The impressive remains at Neath Abbey will once again resonate to the sounds of medieval life this coming Saturday 19th July, as Cadw’s annual Hands on Heritage event makes it’s welcome return to the site.
Showcasing a range of heritage skills, the event will bring the medieval period alive with sounds and smells and offers the chance for people to experience and explore a range of heritage crafts from stone masonry to wool-spinning and basket weaving, all set within this spectacular location.
Experts will be on hand to demonstrate skills stretching back to the Cisterian period in Wales, while visitors will be able to have a go at some themselves, thanks to hands-on activities.
There will also be activities for youngsters to get involved with too – from building a wattle-and-daub hurdle, making a medieval tile or stained glass panel to having a go at our mystery excavation activity!
The remains of Caerleons lost Medieval bridge towers have been discovered by GGAT Archaeologist today. The discovery was made during a Watching Brief for an extension at a property on Isca Road, Caerleon. The bridge tower, along with a second previously unknown medieval building, will be fully recorded and preserved in situ.
This coming Saturday is the ‘Hands-On-Heritage’ day at Neath Abbey.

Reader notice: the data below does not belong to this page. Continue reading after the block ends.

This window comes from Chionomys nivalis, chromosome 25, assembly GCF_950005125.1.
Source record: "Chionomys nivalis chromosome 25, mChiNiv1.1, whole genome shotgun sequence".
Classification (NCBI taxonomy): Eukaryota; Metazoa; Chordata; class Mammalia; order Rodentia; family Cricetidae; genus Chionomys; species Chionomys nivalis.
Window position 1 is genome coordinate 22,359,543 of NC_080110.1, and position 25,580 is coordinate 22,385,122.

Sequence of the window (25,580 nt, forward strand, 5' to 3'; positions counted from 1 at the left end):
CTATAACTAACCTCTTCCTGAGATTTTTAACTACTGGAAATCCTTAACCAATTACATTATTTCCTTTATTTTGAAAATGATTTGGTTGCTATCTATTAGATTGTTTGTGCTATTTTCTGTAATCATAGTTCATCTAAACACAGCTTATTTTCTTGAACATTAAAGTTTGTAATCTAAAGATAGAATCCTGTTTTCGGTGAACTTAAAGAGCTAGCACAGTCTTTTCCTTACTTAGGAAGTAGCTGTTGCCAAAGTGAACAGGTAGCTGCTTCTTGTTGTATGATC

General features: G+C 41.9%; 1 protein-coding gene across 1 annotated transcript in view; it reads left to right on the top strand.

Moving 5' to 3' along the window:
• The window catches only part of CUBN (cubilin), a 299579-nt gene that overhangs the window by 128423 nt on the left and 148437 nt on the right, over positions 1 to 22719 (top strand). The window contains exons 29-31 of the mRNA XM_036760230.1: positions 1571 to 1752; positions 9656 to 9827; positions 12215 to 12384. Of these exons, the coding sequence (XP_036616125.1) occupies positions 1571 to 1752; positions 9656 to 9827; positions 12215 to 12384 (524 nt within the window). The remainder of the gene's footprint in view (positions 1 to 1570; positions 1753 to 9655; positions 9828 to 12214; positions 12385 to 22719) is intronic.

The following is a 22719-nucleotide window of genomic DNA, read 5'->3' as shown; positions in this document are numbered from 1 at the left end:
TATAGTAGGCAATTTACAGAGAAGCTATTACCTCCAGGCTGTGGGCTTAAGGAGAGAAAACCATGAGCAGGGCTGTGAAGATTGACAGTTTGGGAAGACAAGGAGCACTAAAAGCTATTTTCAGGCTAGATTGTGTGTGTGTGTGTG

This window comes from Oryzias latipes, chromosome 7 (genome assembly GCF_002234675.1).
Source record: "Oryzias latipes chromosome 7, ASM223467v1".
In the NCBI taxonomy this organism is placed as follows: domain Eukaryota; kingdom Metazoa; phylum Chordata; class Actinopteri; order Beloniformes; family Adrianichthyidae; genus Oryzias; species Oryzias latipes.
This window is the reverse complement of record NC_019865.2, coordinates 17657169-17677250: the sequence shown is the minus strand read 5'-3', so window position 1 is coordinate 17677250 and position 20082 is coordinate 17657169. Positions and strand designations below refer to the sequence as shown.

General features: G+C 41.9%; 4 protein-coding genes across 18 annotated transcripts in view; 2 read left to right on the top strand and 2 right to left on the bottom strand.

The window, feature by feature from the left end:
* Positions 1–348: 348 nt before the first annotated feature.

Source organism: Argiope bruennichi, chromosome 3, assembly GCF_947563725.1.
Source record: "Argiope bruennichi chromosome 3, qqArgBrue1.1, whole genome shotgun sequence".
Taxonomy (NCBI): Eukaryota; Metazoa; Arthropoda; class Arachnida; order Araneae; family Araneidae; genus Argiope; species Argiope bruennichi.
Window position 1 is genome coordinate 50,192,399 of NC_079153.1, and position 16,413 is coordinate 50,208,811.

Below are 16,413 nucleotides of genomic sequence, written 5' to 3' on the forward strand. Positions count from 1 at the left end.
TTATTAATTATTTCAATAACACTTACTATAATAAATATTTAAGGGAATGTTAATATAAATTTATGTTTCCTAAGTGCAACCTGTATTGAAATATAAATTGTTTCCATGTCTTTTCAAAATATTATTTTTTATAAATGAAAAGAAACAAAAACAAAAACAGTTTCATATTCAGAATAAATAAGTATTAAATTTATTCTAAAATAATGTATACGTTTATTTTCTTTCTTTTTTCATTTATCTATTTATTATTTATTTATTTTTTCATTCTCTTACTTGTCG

There will be lots of activities going on for all the family, so why come along!
Why you’re there pop over to the GGAT tent and say ‘hello’ and learn all about our current community survey project and see some of the results. For more information on the survey project visit the Neath Abbey Project blog.
If your out and about in the Neath today why not visit us at Neath Abbey. GGAT are attending the Cadw event in the Abbey grounds. We’ve got our children’s excavation, try your hand at wattle ‘n’ daubing or search the Trust’s records using Archwilo. There’s guided walks, talks and medieval reinactors galore!! Also, the crepes are fantastic!
Could these two rams have come from the same flock? The discovery of this green glazed rams head vessel (on the left) at the excavations run by Cardiff University at Cosmeston, looks very similar to the one discovered by GGAT during our excavations at Cardiff Castle (on the right). On both the enclosed tubular spout takes the form of a stylised ram’s head with large curled horns on either side. The eyes are formed by iron-rich pads of clay. The vessel is decorated on the shoulder and body with concentric lines, chevrons, and small pads similarly formed by applied strips and blobs of iron-rich clay.
Vessels, generally jugs, with anthropomorphic or zoomorphic design, usually involving the pouring spout, were popular during the medieval period, and a specialised vessel form known as the aquamanile, a horizontal ewer for the washing of hands at table, was modelled on the form of a standing animal.
The jug from Cardiff Castle is parallelled by another vessel from Cardiff, excavated at Rumney Castle (Cae Castell) in the early 1980s but subsequently all but destroyed by fire at the Trust’s headquarters in 1983 (Lightfoot 1992, 146 and Plate VIB)
Lightfoot, K W B, 1992 ‘Rumney Castle, a Ringwork and Manorial Centre in South Glamorgan’, Medieval Archaeology 36, 96-163